Billie Joe Armstrong never – ever – thought he would end up doing a musical on Broadway. Broadway is a long way from punk rock mosh pits and singing to thousands of Green Day fans in stadiums around the world.
So when Tony Award winning director, Michael Mayer, suggested turning Green Day’s mega-hit album, American Idiot, into a staged musical, something strange and wonderful was bound to happen. No one, however, could have guessed what, and so following Billie Joe Armstrong into this strange world of theater became the subject of our film: Broadway Idiot.
But from the start, filming the story was never going to be easy.
Even getting cameras inside a Broadway rehearsal room is hard. Actors unions have long limited access to them, and for good reason, the actor’s rehearsals are the time to “find their performance” or in other words, it’s a time for them to take some risks experimenting with different ways to sing or act a scene with the hopes of discovering the best way to do it. All of this experimentation is a necessary part of the process of theater to develop performances that are stage worthy, but the problem is that experimenting like that means making mistakes and potentially looking or sounding bad. Few artists, of any medium, are eager to put their “sketches” out for public display, so if you bring cameras into the rehearsal room – and record some of those “mistakes” or early drafts – are you violating that sacred space? Or worse, getting in the way of the process itself.
While I respect what happens in the rehearsal room, I know that for a documentary, you need to show how things develop – not just present the finished performance. After all, that is what you see on the stage. And while the actors are developing their performance, the creative team is shaping the story. So to really see how a Broadway-bound show comes together, you need to be in that “room.”
Thankfully, the cast and creative team were very generous and allowed cameras into their process, giving Broadway Idiot a unique window into the art of theater.
That said when filming began, we still didn’t know where it would go. I wondered how these two very different worlds of punk rock and traditional Broadway would work together. Would there be creative clashes? How would rock stars and stage stars deal with different ideas and creative conflicts?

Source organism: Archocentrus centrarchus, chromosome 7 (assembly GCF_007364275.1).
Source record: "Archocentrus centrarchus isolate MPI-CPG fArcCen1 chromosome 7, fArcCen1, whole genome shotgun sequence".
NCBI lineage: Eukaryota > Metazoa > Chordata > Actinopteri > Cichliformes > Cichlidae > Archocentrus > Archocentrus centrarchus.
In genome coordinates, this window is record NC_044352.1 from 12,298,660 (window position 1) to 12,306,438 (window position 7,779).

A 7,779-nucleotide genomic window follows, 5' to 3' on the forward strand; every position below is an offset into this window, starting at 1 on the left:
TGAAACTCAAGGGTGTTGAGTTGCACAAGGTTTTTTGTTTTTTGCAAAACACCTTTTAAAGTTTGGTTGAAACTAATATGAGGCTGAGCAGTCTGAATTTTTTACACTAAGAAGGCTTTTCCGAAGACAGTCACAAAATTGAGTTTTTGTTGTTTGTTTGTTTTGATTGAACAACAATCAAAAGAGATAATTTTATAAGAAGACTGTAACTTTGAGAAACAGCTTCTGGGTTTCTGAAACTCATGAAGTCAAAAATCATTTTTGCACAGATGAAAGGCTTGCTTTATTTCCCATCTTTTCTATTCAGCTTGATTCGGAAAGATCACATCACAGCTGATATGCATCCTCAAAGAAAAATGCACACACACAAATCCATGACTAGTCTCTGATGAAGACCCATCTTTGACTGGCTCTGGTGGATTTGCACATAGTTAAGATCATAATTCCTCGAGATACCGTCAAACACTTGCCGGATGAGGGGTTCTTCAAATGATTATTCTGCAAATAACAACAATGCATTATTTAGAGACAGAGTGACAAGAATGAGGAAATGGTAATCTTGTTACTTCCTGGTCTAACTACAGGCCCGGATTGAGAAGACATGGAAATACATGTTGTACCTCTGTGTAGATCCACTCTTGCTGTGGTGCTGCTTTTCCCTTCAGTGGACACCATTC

What surprised me, and I think everyone involved with the process, is how smoothly the collaboration went. Billie Joe Armstrong, Mike Dirnt, and Tre Cool of Green Day were very supportive of the original idea – but kept a respectful distance at first. They were also touring during the early stage and could only check in from time to time, but their creative generosity impressed me even as it frustrated me as a filmmaker in search of a story.
Fortunately, if one thematic door closes, often another opens, and indeed another more interesting story began to take shape – one that was far more personal: Billie Joe Armstrong’s own surprising reaction to the world of theater. Early on Billie Joe wanted to step back and let the theater team do something different with “his baby,” the album of American Idiot. What he never expected was how much he would fall in love with the world of theater and the community of actors in the show.
As the rehearsal process went on, Billie Joe started hanging out with the company and found a community of friends and fellow artists that reminded him of the early days of Green Day.
I never imagined at the start of this process, that one of the world’s biggest rock stars would let us tell such a personal story, but Billie Joe is ultimately an artist with a cavalier punk rock attitude. He never put up walls with me and certainly not with anyone in the company. He was shockingly open and helpful. So too was his collaborator Michael Mayer – and much to my delight, I learned that Michael had a secret plan: he wanted to convince Billie Joe to perform in the show itself.
Now Billie Joe had never acted and certainly never thought about performing in a Broadway musical. Fortunately our cameras were once again in that rehearsal room and along for the ride.
Doug Hamilton, Director
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